Some packages at the Sewickley post office are alive

| Wednesday, Sept. 25, 2013, 8:02 a.m.

It can get noisy at the Sewickley post office.

Amid sounds of workers stamping envelopes and boxes, patrons might hear peeping, buzzing or cheeping coming from some boxes in the back.

The post office gets a variety of shipped animals, including chickens, bees and crickets.

Postmaster Anthony Manno said the Sewickley post office doesn't get as many animals as the one in Waynesburg, where he worked until a year ago.

But the local facility gets its fair share, he said.

Bees, contained in what looks like small screen doors, are routed through the post office. “They don't bother you as long as the queen is there,” post office clerk Nancy Rossi said.

Stephen Repasky said he often ships and receives bees through the mail. Most of the time, packages contain more than 10,000 bees, a queen bee and food.

A single queen bee also can be shipped.

Repasky, president of Pittsbugh-based Burgh Bees, said bees have been sent through the mail for at least 50 years, but it has become more popular thanks to the Internet and because the number of bee farmers has increased. The group works to educate people about bees.

“Problems experienced by shipping bees this way include overheating due to mishandling or the occasional package breaking open, again due to mishandling,” he said. “But, generally speaking, it's a very safe way to transport honey bees.”

While the Sewickley post office receives boxes of crickets and other creatures, Rossi said, baby chicks are the cutest.

“We hear them peeping, and we stick our fingers in the hole in the box and pet their beaks,” she said.

The post office does not keepstatistics on animals shipped, spokeswoman Cathy Yarosky said.

“Anyone who wants to mail animals through the (postal service) must call us ahead of time to let us know so that we can make sure we have flights available that will accept live animals,” she said.

Jennifer Klingbeil said she ordered chickens by mail because most local hatcheries had chicks in the spring, and she didn't want to wait.

“I simply looked Murray McMurray Hatchery up online and chose based on which breeds were available,” the Sewickley resident said.

Sewickley Heights resident Andrea Bergdoll owns 16 chickens in five varieties.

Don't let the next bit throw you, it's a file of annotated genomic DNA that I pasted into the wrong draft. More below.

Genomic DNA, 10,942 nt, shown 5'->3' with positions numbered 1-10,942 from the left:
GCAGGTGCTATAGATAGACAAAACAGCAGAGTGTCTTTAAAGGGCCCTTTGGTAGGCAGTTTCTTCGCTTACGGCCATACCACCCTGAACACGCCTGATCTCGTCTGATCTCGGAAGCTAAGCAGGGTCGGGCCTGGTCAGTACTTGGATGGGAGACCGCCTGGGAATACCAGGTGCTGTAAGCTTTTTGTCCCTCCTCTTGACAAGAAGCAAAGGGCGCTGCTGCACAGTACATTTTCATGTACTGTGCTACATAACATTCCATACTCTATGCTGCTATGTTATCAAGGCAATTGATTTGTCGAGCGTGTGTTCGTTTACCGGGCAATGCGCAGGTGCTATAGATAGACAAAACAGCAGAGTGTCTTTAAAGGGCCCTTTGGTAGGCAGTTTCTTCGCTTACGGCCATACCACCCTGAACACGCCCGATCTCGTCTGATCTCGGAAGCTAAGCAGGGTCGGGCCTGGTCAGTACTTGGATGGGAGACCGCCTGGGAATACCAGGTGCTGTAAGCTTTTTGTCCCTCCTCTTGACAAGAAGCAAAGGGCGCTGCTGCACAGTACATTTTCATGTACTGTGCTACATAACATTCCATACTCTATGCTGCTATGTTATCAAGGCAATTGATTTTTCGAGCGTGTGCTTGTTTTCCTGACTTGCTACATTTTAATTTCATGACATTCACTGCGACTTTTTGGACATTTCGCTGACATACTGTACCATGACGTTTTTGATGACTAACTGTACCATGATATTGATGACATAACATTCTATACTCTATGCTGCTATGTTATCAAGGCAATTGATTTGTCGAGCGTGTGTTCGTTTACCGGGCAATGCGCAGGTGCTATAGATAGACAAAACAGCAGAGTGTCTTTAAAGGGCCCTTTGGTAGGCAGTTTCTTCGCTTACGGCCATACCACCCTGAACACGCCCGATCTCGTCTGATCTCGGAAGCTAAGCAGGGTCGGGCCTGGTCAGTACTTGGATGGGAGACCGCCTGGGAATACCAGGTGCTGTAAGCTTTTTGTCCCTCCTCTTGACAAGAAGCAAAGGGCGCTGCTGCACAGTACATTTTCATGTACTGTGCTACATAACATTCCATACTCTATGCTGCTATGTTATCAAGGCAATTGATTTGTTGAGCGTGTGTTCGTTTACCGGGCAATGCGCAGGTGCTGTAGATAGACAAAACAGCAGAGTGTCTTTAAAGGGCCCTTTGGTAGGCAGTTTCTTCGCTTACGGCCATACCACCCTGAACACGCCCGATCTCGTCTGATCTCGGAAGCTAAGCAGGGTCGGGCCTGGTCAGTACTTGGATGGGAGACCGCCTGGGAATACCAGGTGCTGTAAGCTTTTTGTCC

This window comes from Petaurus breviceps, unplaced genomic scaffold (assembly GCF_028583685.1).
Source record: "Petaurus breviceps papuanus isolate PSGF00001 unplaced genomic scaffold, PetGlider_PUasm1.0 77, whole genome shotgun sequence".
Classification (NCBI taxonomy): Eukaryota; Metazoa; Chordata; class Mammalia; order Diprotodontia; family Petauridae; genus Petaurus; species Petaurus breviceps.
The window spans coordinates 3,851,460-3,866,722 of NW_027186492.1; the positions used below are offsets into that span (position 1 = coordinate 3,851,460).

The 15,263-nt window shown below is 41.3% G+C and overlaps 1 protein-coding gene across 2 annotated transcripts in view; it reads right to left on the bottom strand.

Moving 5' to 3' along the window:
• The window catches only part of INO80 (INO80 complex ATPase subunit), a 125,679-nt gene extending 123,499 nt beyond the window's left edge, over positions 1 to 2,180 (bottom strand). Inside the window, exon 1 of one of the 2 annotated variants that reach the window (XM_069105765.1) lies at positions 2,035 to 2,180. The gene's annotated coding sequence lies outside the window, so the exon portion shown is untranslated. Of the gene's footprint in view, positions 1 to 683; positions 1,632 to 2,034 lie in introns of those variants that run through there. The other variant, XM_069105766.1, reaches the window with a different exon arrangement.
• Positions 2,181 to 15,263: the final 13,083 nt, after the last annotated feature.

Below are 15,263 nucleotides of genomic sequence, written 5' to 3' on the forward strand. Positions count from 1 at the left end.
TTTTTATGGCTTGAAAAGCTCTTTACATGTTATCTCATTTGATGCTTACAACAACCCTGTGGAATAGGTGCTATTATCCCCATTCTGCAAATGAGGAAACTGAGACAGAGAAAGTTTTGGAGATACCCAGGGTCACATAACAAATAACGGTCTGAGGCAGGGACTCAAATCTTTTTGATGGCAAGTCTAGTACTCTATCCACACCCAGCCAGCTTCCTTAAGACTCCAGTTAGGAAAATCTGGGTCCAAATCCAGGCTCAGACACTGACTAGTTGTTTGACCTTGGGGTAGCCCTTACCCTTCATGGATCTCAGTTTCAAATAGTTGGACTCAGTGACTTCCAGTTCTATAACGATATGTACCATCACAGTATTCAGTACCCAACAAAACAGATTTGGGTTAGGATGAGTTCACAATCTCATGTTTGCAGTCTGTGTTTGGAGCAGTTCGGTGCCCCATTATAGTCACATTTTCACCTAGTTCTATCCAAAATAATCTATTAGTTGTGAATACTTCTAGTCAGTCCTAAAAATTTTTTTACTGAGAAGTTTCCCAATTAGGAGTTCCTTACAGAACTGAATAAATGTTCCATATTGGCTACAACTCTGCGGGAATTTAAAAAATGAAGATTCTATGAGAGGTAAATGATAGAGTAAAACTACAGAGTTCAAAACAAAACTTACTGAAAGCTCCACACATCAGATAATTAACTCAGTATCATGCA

She orders some chickens through the mail, and keeps catalogs from different hatcheries.

She said she ordered by mail because she wanted varieties of birds that were in danger of becoming extinct, based on a scale through Pittsboro, N.C-based American Livestock Breeds Conservancy.

Bergdoll said chicks are shipped overnight a day after they hatch, with shipping costs of about $5 a bird.

She advises informing the post office that chicks are coming, and asking a worker to call when they arrive.

With eight hens and a rooster, Aleppo resident Kelly Jones is familiar with having animals shipped.

“Tell the post office to call you as soon as the chicks get there, even if it's late,” she said.

“I've been there at 3 a.m. before. The chicks are pretty delicate, and they need to be fed right away and kept quiet because they've had a long ride in the box.”

Shipping chickens might be convenient, but not all survive the ride, Jones said.

“The minimum order is usually 15, but they will put some extra in there that they know probably won't make it just to keep the body heat going,” she said.

Jones said she decided to buy mail-order chickens because she wanted an uncommon breed that she couldn't find at local hatcheries.

Over the years, she has mail-ordered “meat” chickens — which she butchers herself after about six to eight weeks — and ducks. She has ordered chicks from Craigslist, which she had sent to the Sewickley post office.

Yarosky said the post office has restrictions on animal shipments.

“There are special boxes approved for live-animal mailing that must be used,” she said.

Joanne Barron is a staff writer for Trib Total Media. She can be reached at 412-324-1406 or

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